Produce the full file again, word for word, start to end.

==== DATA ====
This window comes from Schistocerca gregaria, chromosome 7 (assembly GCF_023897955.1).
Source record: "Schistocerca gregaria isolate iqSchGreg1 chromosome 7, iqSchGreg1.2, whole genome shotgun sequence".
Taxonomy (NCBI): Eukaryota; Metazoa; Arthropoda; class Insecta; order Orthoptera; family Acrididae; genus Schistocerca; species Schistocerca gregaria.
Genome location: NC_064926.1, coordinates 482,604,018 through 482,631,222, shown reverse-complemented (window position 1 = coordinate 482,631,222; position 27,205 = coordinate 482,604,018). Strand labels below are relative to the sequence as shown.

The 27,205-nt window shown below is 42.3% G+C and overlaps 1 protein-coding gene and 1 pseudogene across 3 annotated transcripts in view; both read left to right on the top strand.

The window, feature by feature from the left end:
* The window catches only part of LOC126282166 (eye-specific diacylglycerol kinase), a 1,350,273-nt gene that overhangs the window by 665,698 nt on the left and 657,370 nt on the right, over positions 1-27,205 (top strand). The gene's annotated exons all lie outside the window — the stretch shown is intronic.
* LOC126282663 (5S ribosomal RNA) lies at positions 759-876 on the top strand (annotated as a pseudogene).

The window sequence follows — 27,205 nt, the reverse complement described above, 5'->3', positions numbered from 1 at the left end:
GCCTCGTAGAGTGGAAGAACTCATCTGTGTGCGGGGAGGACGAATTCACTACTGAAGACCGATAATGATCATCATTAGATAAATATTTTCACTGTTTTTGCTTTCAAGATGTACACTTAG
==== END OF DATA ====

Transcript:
This window comes from Schistocerca gregaria, chromosome 7 (assembly GCF_023897955.1).
Source record: "Schistocerca gregaria isolate iqSchGreg1 chromosome 7, iqSchGreg1.2, whole genome shotgun sequence".
Taxonomy (NCBI): Eukaryota; Metazoa; Arthropoda; class Insecta; order Orthoptera; family Acrididae; genus Schistocerca; species Schistocerca gregaria.
Genome location: NC_064926.1, coordinates 482,604,018 through 482,631,222, shown reverse-complemented (window position 1 = coordinate 482,631,222; position 27,205 = coordinate 482,604,018). Strand labels below are relative to the sequence as shown.

The 27,205-nt window shown below is 42.3% G+C and overlaps 1 protein-coding gene and 1 pseudogene across 3 annotated transcripts in view; both read left to right on the top strand.

The window, feature by feature from the left end:
* The window catches only part of LOC126282166 (eye-specific diacylglycerol kinase), a 1,350,273-nt gene that overhangs the window by 665,698 nt on the left and 657,370 nt on the right, over positions 1-27,205 (top strand). The gene's annotated exons all lie outside the window — the stretch shown is intronic.
* LOC126282663 (5S ribosomal RNA) lies at positions 759-876 on the top strand (annotated as a pseudogene).

The window sequence follows — 27,205 nt, the reverse complement described above, 5'->3', positions numbered from 1 at the left end:
GCCTCGTAGAGTGGAAGAACTCATCTGTGTGCGGGGAGGACGAATTCACTACTGAAGACCGATAATGATCATCATTAGATAAATATTTTCACTGTTTTTGCTTTCAAGATGTACACTTAG